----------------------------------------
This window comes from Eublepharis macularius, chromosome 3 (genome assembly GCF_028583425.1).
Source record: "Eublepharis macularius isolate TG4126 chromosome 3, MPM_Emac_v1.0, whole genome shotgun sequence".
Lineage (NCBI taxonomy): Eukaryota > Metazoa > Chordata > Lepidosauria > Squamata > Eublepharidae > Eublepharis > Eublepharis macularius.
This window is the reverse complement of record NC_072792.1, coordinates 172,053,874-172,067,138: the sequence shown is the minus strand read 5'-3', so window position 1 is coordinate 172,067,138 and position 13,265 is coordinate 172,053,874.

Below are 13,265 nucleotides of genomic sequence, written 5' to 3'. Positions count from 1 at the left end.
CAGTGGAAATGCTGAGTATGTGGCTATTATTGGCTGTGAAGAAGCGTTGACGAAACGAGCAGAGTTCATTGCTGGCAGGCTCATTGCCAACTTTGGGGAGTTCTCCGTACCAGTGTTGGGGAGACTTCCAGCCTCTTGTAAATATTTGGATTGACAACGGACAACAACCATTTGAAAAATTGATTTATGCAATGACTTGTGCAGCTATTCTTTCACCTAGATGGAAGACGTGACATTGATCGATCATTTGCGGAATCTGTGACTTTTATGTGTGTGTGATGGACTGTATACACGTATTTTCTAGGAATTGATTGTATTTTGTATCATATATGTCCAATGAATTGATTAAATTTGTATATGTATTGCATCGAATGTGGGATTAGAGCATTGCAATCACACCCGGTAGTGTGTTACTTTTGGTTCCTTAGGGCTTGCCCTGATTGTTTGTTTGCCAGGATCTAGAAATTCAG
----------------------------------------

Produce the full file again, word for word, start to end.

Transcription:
This window comes from Eublepharis macularius, chromosome 3 (genome assembly GCF_028583425.1).
Source record: "Eublepharis macularius isolate TG4126 chromosome 3, MPM_Emac_v1.0, whole genome shotgun sequence".
Lineage (NCBI taxonomy): Eukaryota > Metazoa > Chordata > Lepidosauria > Squamata > Eublepharidae > Eublepharis > Eublepharis macularius.
This window is the reverse complement of record NC_072792.1, coordinates 172,053,874-172,067,138: the sequence shown is the minus strand read 5'-3', so window position 1 is coordinate 172,067,138 and position 13,265 is coordinate 172,053,874.

Below are 13,265 nucleotides of genomic sequence, written 5' to 3'. Positions count from 1 at the left end.
CAGTGGAAATGCTGAGTATGTGGCTATTATTGGCTGTGAAGAAGCGTTGACGAAACGAGCAGAGTTCATTGCTGGCAGGCTCATTGCCAACTTTGGGGAGTTCTCCGTACCAGTGTTGGGGAGACTTCCAGCCTCTTGTAAATATTTGGATTGACAACGGACAACAACCATTTGAAAAATTGATTTATGCAATGACTTGTGCAGCTATTCTTTCACCTAGATGGAAGACGTGACATTGATCGATCATTTGCGGAATCTGTGACTTTTATGTGTGTGTGATGGACTGTATACACGTATTTTCTAGGAATTGATTGTATTTTGTATCATATATGTCCAATGAATTGATTAAATTTGTATATGTATTGCATCGAATGTGGGATTAGAGCATTGCAATCACACCCGGTAGTGTGTTACTTTTGGTTCCTTAGGGCTTGCCCTGATTGTTTGTTTGCCAGGATCTAGAAATTCAG